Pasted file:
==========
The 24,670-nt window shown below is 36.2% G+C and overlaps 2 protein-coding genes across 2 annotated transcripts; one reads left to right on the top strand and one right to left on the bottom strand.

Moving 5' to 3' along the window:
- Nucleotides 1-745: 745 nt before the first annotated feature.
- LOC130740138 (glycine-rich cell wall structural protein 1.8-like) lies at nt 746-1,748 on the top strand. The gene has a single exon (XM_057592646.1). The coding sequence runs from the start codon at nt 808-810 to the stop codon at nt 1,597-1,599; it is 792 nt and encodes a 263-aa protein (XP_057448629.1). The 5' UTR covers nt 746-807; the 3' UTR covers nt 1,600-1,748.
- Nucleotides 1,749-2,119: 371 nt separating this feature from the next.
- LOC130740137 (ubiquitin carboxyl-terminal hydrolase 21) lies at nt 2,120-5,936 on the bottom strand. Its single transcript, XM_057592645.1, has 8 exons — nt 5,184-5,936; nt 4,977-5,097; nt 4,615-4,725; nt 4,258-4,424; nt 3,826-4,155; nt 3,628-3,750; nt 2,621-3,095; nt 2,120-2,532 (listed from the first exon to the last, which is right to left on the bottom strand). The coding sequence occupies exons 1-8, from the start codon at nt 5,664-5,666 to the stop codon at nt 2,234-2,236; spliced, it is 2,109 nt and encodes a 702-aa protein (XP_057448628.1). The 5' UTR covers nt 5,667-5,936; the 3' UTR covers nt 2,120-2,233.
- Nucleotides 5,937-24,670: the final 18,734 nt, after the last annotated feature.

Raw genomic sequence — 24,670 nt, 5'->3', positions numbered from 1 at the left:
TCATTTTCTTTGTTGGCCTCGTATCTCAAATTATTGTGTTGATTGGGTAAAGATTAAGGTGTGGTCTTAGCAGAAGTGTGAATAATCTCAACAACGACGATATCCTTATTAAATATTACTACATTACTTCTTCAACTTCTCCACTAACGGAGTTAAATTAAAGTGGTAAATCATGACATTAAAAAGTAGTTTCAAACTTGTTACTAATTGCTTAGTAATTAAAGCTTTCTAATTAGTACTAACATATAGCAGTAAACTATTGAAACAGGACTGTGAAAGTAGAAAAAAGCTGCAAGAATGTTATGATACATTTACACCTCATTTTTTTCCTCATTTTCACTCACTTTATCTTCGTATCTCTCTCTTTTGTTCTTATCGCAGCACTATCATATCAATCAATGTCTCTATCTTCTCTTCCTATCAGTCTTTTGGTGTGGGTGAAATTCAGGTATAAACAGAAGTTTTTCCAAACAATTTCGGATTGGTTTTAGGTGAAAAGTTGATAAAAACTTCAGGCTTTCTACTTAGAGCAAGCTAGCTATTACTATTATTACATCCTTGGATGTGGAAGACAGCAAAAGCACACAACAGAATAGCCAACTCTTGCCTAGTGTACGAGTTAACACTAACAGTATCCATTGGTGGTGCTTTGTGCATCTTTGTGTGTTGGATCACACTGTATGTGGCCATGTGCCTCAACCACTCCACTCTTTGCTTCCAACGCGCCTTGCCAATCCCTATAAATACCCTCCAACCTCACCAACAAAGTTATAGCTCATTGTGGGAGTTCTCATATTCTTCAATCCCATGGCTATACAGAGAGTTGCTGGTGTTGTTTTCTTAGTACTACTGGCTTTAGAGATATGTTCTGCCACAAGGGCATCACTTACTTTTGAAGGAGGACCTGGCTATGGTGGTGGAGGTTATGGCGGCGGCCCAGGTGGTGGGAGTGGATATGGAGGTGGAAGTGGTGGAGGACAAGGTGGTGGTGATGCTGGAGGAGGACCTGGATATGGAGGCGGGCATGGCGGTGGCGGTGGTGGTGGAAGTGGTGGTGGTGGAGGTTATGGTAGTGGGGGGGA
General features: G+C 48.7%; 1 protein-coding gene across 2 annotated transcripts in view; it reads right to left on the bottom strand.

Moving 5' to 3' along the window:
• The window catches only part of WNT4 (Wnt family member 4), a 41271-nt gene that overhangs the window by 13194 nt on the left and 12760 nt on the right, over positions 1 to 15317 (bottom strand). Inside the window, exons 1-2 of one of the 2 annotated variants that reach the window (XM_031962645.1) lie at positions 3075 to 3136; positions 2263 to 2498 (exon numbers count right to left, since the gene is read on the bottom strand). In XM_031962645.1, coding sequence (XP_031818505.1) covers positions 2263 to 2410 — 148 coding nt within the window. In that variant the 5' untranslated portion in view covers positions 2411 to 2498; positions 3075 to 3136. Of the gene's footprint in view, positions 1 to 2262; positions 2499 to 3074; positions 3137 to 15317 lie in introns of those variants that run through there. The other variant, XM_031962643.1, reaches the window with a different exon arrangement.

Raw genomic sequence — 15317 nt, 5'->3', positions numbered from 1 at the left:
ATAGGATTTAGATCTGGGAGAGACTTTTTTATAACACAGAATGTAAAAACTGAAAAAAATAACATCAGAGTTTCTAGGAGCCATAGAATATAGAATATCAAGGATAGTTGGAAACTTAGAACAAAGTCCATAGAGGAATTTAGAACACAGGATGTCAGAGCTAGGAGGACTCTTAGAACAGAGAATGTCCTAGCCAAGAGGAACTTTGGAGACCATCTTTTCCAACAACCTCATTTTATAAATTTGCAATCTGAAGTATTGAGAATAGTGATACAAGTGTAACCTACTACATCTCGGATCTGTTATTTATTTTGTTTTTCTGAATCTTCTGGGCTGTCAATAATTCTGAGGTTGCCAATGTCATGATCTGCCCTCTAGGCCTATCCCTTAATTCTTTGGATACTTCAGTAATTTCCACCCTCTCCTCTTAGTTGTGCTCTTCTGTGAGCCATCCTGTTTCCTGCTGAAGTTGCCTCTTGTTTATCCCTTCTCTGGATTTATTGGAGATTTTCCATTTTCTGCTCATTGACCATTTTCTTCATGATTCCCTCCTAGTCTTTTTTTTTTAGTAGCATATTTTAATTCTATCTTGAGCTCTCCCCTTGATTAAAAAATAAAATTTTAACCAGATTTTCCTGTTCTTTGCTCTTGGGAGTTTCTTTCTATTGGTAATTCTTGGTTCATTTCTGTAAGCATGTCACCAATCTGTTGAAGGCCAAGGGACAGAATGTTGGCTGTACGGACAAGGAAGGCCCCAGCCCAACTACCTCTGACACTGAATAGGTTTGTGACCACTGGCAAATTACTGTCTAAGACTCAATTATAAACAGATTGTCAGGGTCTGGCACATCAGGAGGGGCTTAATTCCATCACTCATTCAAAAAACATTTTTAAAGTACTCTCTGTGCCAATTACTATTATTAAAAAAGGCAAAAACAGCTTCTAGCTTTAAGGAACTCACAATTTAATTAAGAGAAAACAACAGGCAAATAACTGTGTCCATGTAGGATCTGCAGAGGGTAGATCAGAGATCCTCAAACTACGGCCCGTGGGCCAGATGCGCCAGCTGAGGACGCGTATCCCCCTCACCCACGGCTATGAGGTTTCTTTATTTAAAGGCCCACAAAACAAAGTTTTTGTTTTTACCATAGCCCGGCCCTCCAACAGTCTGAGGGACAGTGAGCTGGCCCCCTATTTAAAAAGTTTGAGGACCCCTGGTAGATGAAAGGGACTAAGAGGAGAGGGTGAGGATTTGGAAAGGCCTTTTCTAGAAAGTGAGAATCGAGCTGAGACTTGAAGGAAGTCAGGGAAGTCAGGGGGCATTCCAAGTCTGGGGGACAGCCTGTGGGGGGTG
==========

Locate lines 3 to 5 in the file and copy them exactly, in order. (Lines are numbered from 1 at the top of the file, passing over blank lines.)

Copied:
- Nucleotides 1-745: 745 nt before the first annotated feature.
- LOC130740138 (glycine-rich cell wall structural protein 1.8-like) lies at nt 746-1,748 on the top strand. The gene has a single exon (XM_057592646.1). The coding sequence runs from the start codon at nt 808-810 to the stop codon at nt 1,597-1,599; it is 792 nt and encodes a 263-aa protein (XP_057448629.1). The 5' UTR covers nt 746-807; the 3' UTR covers nt 1,600-1,748.
- Nucleotides 1,749-2,119: 371 nt separating this feature from the next.